For the past three weeks the 2010 World Equestrian Games kept me hopping. In my other life, I'm and equine photographer and writer - someone who concentrates on the equine industry as their photographic and journalistic specialty. Obscure to be true. So for the past three weeks I've worn my other hat exclusively. I've shot over 6000 frames and posted 230 times on my other site. I've been working -- working my tail off -- just not here. That's what I love about cooking -- it's not horses...
Puppy-dog is another kind of tail that was working hard while I was gone. Beau Beau the Magnificent Westie definitely noticed the lack of Mom around the casa. He had a bit more crate-time than usual during my horsey induced hiatus from home. Ordinarily, he comes with me when I work Horse people are pretty much dog people. There are dogs everywhere at outdoor competitions and are usually pretty welcome. But for WEG dogs were verboten. So Beau had to stay home. If left to his own devices he runs a-muck - getting into all kinds of puppy trouble. So he's confined to his quarters when no adult is is home to supervise his activities. Preferring to ignore his Kong with it's night night cookie stuffed inside, he views his confinement as the perfect opportunity to lick, lick, lick all the hair off the furthermost part of his cute little Westie backside.
Beau, being a true representative of his species, adheres staunchly toaccepted canine wound protocol: once something is irritated it must be licked, licked, licked, until it's a crusty, hairless, bright red mass of owie. So Beau became the proud recipient of an I'm sorry I left you alone so long gift from Mommy - a pretty turquoise lick-stopping cone. It cramps his olfactory style long enough for his Westie backside to heal.
While I was gone, things also ran a-muck in the garden. Not weeds - here are never many weeds in the no-till garden - one of it's benefits. It's just that I wasn't around much to keep up with what was going on out there. There seemed to be a lot more gnawed-out places on most of my previously unblemished leaves. The cabbage moths have taken over. I'm waging war with these little suckers. Pretty - as they flit flit flit like sweet little butterflies, roaming from plant to plant - laying little egg-y bombshells of insect destruction as they go. Eggs that will burst forth (burst works here) with nasty little looper worms that devour any Brassica leaves they can lay their little cabbage-wormy mouths on. So I spray with Neem oil and hope for the best. I have hope but think I may be losing this battle...
Destructive beauty... You can see where previous interlopers have wreaked havoc on the leaves.
We love anything from the cabbage family. If it's sprout-y or leafy, or cabbage-like, we love it. So I planted a bunch of fall garden cabbage family stuff. And so, like the flaw with those Japanese beetle traps, my garden lures the moths from miles around. But I will vanquish them - if I have to squish every worm and swat every moth, I will conquer!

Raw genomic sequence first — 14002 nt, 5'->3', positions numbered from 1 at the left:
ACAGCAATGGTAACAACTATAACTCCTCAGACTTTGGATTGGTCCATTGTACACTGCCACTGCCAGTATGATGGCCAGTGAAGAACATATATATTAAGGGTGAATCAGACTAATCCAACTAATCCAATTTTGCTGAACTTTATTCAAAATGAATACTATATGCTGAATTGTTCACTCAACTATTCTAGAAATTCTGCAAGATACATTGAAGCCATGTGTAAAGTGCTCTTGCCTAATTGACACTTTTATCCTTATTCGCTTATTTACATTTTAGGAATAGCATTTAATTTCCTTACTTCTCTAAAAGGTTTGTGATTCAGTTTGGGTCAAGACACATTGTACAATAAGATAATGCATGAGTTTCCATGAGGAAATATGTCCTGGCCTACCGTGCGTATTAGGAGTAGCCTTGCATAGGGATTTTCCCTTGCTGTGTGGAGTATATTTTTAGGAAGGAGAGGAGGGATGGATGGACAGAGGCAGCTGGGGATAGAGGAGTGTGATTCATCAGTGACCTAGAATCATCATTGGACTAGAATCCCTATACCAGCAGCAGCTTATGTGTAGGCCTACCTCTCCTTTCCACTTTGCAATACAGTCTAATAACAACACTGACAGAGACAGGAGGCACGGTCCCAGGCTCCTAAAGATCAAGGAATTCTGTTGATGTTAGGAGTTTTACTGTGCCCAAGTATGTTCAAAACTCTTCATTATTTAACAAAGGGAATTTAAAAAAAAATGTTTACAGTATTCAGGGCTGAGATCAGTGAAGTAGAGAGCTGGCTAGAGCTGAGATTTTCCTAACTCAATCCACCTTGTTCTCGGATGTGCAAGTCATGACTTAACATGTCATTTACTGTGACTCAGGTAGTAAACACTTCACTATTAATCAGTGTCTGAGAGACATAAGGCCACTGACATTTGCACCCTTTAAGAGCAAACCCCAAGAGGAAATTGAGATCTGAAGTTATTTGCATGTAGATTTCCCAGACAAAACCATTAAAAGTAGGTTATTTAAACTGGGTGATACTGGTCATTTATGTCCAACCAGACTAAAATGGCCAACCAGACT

Beauty, great flavor, and super healthy to boot! Kale's got it all...
Kale is a lovely member of the Brassicas. It grows quickly and is classified along with lentils, as a super-food. I love reading posts from Diana at 365 Days of Kale. She loves the stuff almost as much as I. It's versatile and it's so good for you. If you can grow lettuce, you can grow kale. So I grow kale.
I present one of my favorite ways to make kale. I was taught this little technique (it's really not complicated enough to be called a recipe) by my California based vegetarian niece Erika. It is the simplest of preparations. Sauteed in olive oil with a little garlic, salt and red pepper flakes, kale is transformed into the sublime!
Stripped from the stems and washed.
Wash well, especially if you buy your kale at the market. Commercially grown Kale is grown in sandy soil. So wash two or three times. I don't think there's anything worse than taking a bite something only to chomp down on a grain of sand.
In olive oil, saute thinly sliced garlic until just barely golden. Then add hot pepper flakes.
Add your kale a bit at a time, allowing it to wilt down. Eventually you'll be able to fit it all in the pan. Saute until just wilted, add your salt to taste and your ready to eat. But don't count on any leftovers.
Serves 3-4 if you're lucky (there's never enough to go around here)
1-2 pounds of kale, washed well, leaves stripped from their stalks and sliced crosswise into 1 inch wide pieces (Trust me - be careful here. I don't want to bore you with the gory kale chopping details from my past but do be careful! ) 2-3 Tbs. Olive Oil 2-3 cloves of garlic sliced thinly 1- hefty pinch of red pepper flakes (or to taste - if you like spicy, add more) 1- tsp. salt (or to taste)
In a large saute pan, add oil and garlic slices, heating them together on medium high heat. Just when the smell of toasting garlic begins to waft up, add the pepper flakes. Saute for a few seconds and then add the washed and sliced kale. Toss kale in oil mixture until the kale begins to wilt. Add salt, toss well and serve.
Note: Broccoli works well here. Just steam it for a minute or two in the microwave and then add it to the oil/garlic/pepper mixture and continue to cook.
I know I keep repeating myself but there's never enough of this to go around! My rule is to try to make too much and then hope there's something left for tomorrow's lunch, but there never, ever is...